I love the optimism in thinking that in 2-3 years you can go from nothing to your current salary as a CFP, but is that very likely? I don't know, but it may be considerably longer than that.

You say you can see yourself continuing to work as a planner, even if you don't need the money, and you may be financially independent in 10 years. Why not split the difference? Work in sales for another X years, then you'll be better positioned to make the leap. Who knows, your wife's income may increase considerably by then, accelerating your schedule.

Well AP, you are living in "THE PLACE". My wife and I came here in 1960 when I was 26. Since then we have travelled the world and had a wonderful life. I worked as an aerospace engineer and, where I'm different from you, I loved my job. After retiring debt free in 1992 I devoted most of my energies into learning all I could about the investment field and the analytical side of investing and have been very successful at it.

My advice is to keep the job you have and put off your desire to work in the investment field until you are financially free. By then you will also be also be wiser.

My wife and I have always lived a simple and frugal life and we did a lot with our three kids. One good decision was buying a cabin years ago at Lake Tahoe where we spent a lot of time skiing, hiking and enjoying the beaches when the kids were growing up. We later sold it for a nice profit when they reached the age when they no longer wanted to hang out with "Mummy and Daddy". My wife stayed home while the children needed her but resumed her career later on and also made a great contribution to our finances. We did our major overseas travelling after the children moved out and had some fabulous trips to places like Africa, China, Nepal, Turkey, Morocco, Bali, Thailand, and of course, all over Europe.

I don't have to tell you the desirability of SV real estate, but you can save yourself a lot of money down the road by trying to relocate in one of the locations that has a great school district, examples being Saratoga, Los Gatos, Los Altos, Palo Alto, Cupertino etc. Properties in these areas appreciate better and are also much safer to live in.

The path you are on gets you to financial independence by age 42! Do you know how many people can say that? So far in my life I know of 1 as of about 5 minutes ago. :)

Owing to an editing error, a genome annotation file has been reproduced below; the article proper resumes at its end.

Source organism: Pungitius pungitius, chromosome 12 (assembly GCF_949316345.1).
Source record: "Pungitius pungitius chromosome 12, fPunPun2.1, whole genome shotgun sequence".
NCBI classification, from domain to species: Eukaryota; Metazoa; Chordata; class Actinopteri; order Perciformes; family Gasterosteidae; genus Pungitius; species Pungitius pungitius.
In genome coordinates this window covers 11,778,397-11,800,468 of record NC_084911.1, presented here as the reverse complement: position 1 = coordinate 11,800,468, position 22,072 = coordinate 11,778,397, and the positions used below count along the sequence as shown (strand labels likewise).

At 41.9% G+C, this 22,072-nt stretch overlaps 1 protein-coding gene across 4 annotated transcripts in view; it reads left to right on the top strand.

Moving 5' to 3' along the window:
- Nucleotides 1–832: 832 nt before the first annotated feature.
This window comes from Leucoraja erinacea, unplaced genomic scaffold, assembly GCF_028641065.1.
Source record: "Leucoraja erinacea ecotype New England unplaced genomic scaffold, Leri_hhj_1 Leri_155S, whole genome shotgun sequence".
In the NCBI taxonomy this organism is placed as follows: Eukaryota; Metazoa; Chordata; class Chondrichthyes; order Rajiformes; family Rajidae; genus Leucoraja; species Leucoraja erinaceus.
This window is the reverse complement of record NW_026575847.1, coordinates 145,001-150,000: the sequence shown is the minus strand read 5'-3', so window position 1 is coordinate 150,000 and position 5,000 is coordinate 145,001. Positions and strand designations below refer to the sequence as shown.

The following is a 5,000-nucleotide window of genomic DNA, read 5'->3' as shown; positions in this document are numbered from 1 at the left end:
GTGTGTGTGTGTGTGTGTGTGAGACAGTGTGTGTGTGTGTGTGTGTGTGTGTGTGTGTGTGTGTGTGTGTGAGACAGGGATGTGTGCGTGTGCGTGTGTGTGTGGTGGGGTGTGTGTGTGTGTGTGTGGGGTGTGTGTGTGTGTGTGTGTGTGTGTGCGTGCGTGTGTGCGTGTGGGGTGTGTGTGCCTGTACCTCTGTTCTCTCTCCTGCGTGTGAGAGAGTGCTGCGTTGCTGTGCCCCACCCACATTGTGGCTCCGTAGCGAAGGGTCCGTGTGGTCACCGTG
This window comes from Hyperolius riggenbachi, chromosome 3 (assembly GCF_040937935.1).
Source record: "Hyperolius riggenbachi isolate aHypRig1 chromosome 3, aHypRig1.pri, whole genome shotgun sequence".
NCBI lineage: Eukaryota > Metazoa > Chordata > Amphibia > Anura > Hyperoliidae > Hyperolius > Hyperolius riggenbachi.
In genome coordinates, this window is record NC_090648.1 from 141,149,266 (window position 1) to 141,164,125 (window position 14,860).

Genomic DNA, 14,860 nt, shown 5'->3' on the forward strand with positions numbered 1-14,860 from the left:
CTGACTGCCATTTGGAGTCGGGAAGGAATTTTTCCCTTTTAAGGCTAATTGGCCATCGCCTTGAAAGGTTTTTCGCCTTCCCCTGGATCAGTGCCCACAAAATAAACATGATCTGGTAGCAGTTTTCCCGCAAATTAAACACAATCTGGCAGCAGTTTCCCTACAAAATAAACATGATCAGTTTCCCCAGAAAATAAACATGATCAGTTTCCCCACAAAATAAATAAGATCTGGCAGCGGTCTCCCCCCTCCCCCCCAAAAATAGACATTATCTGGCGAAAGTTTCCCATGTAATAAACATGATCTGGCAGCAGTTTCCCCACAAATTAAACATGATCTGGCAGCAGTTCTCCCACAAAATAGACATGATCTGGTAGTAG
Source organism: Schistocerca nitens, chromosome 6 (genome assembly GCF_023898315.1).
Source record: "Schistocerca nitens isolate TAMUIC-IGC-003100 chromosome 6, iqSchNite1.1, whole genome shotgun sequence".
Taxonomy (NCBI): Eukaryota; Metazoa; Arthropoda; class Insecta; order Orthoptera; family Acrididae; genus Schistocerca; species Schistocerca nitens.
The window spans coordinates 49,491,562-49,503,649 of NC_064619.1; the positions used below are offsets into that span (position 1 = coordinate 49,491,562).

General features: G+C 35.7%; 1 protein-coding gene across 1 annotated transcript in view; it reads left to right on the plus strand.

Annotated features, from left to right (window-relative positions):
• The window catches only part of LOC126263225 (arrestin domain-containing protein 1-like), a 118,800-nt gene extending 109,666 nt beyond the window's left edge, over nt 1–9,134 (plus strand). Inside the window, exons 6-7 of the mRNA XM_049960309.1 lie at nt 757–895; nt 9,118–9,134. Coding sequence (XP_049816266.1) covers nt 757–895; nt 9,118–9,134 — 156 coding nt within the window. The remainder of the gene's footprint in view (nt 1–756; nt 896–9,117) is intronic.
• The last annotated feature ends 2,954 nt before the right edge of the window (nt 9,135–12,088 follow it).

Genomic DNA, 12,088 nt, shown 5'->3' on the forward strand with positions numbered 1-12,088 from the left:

You have the goose that lays golden eggs. Killing the goose to follow your dreams as a butcher would not seem wise. From a purely financial planning standpoint, the risk is simply monumental when you consider what you are giving up.

Think about the advice you would give a client with a similar story once you were a financial planner.

The person lays out his finances, shows the large income, shows how he can reach financial independence in 10 years and you are thinking wow, this guy is doing great. Then he says his job is ok but he doesn't love it and really wants to give that path up to follow his dreams.

Are you telling me at that moment the little voice in the back of your mind is not screaming at the top of his lungs. NOOOOOOOOOOOOOOOO!!! I suspect if you listen you can hear his muffled screams in there when you think about this for yourself too. It's just no fun to listen to that guy when it's about you.

@AP

Just to let you know my advice is not hypothetical. I have been fighting this internal battle with that little guy for many years. Luckily he keeps winning and I am getting close to where I need to be because I listened. I am 42 now. Need another 3-5 years. Then I don't have to listen to him anymore. Well, not about this topic anyway. :)

I agree and you should probably wait until you have a kid or two to see how you feel again. For me, our kid helped push me out of my old career. We were prepared for a smaller income. If you can stand your current job, then stay with it until you are more financially secure. I'm sure you'll get there soon.

You've done quite well.

Like Apex said : As a financial planner what would you tell a client? Give up the high paying job they're 'just' satisfied with for a 'dream' or keep that current good salary, security, health insurance, etc for a few more years?